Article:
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This VC firm found that female founders actually do better than their male peers

Updated: Sep 12, 2015 1:45 AM UTC | Originally published: Jul 29, 2015

A well-known Silicon Valley venture capital firm crunched some data from its last 10 years. The conclusion: female founders outperform their male peers.

First Round Capital took a look at 300 of its portfolio companies and almost 600 founders, and found that the teams with at least one female founder did 63% better than the all-male founder teams when looking at how much the company values have changed since the firm's investment in them. Moreover, First Round noted that three of the its top 10 best performing investments have a female founder -- not the best result but definitely notable.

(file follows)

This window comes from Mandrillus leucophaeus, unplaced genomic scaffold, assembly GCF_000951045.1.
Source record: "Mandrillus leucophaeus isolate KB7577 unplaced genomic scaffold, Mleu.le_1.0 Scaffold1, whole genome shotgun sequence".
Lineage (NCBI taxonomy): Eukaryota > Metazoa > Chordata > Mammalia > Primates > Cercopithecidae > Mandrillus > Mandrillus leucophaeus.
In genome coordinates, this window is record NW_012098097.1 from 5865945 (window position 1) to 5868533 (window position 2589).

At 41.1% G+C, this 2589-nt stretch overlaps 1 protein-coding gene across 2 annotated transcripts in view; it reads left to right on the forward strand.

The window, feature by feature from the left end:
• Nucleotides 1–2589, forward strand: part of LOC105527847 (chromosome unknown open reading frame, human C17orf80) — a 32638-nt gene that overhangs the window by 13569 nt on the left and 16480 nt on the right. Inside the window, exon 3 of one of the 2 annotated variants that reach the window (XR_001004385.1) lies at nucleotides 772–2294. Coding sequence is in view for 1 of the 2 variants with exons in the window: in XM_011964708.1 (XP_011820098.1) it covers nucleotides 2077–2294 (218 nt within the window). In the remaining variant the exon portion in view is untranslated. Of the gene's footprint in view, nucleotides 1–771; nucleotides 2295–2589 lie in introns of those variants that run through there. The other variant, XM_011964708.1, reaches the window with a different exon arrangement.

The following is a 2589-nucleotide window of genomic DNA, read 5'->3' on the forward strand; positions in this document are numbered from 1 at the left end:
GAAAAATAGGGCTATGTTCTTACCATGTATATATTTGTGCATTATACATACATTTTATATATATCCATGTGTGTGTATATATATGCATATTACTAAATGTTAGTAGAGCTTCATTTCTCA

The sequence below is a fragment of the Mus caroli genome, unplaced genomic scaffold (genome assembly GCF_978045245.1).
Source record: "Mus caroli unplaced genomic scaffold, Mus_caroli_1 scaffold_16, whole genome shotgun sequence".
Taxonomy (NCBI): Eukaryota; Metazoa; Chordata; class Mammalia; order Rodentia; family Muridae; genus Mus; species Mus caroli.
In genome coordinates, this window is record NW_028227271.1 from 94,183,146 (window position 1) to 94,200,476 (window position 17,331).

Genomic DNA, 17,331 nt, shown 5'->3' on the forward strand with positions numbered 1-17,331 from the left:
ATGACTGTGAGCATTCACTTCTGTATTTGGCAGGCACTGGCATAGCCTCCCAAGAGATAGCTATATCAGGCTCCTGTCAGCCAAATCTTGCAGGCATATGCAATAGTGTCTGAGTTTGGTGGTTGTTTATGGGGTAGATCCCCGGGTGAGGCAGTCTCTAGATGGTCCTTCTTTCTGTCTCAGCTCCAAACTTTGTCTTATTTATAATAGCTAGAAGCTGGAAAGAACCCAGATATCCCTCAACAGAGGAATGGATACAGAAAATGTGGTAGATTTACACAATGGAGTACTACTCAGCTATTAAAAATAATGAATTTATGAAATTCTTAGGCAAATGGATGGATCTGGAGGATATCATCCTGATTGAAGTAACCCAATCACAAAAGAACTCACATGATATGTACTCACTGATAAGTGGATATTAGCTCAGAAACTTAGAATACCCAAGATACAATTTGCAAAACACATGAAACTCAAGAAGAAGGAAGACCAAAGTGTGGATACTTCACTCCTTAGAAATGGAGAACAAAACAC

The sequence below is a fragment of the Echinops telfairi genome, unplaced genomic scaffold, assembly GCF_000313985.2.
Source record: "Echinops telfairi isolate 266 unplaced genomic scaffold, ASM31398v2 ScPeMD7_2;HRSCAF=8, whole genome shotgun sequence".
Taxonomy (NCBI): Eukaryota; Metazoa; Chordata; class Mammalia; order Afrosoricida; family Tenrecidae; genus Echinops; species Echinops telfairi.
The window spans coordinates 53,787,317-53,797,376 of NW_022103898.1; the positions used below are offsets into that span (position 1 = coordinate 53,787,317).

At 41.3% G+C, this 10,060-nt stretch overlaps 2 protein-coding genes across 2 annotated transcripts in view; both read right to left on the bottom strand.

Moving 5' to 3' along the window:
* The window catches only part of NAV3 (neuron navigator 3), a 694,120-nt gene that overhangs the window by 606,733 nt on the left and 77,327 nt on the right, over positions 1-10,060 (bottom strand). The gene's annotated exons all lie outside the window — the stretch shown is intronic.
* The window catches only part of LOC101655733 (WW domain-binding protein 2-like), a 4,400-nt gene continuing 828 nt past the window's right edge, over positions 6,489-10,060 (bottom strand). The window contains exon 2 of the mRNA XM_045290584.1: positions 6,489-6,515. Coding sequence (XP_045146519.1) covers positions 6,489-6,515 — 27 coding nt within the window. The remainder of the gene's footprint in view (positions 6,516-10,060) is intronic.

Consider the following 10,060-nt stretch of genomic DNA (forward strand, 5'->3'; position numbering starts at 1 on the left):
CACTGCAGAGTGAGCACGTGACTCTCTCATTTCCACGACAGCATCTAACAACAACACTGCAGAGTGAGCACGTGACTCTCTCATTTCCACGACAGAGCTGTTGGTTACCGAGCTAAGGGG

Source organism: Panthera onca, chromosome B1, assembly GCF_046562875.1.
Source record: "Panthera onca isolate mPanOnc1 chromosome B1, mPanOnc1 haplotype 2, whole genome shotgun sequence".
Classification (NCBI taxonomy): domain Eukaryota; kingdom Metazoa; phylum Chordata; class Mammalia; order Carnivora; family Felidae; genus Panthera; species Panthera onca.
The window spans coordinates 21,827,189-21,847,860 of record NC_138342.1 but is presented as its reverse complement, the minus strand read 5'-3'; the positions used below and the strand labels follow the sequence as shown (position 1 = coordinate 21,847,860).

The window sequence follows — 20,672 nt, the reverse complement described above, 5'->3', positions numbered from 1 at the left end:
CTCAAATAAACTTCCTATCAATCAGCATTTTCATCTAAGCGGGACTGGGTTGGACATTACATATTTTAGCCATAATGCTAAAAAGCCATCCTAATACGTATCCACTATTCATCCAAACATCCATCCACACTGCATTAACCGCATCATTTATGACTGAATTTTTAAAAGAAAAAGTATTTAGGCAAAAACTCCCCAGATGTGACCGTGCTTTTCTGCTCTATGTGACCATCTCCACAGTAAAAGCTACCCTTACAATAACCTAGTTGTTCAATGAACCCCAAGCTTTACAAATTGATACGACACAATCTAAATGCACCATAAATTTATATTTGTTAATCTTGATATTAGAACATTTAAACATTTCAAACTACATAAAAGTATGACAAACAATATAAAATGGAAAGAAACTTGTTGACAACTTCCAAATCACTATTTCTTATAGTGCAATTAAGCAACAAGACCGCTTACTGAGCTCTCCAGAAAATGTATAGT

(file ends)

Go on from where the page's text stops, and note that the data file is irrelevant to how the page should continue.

Of its other nine findings, others also dispelled some common beliefs in Silicon Valley, including the importance of a technical co-founder. First Round found that while it's critical to the success of enterprise companies (presumably because of the complexity of such products and technologies), they can actually be a handicap for consumer-focused companies. The firm found that such companies with at least one technical founder underperformed non-technical teams by 31%.

First Round's data also showed that sticking to referrals from the firm's network isn't actually a helpful way to filter for only the best companies, as investors often do. The firm found that companies it met through channels like accelerator demo days, Twitter, and so on, outperformed their network referrals by 58.4%, and founders who directly pitched their ideas to First Round did about 23% better.

While the investment firm acknowledges that its portfolio is only a fraction of the whole market and its methodology isn't perfect, it's still valuable to see it dispel many of the myths around startups. For the full list of First Round's findings, check out the report.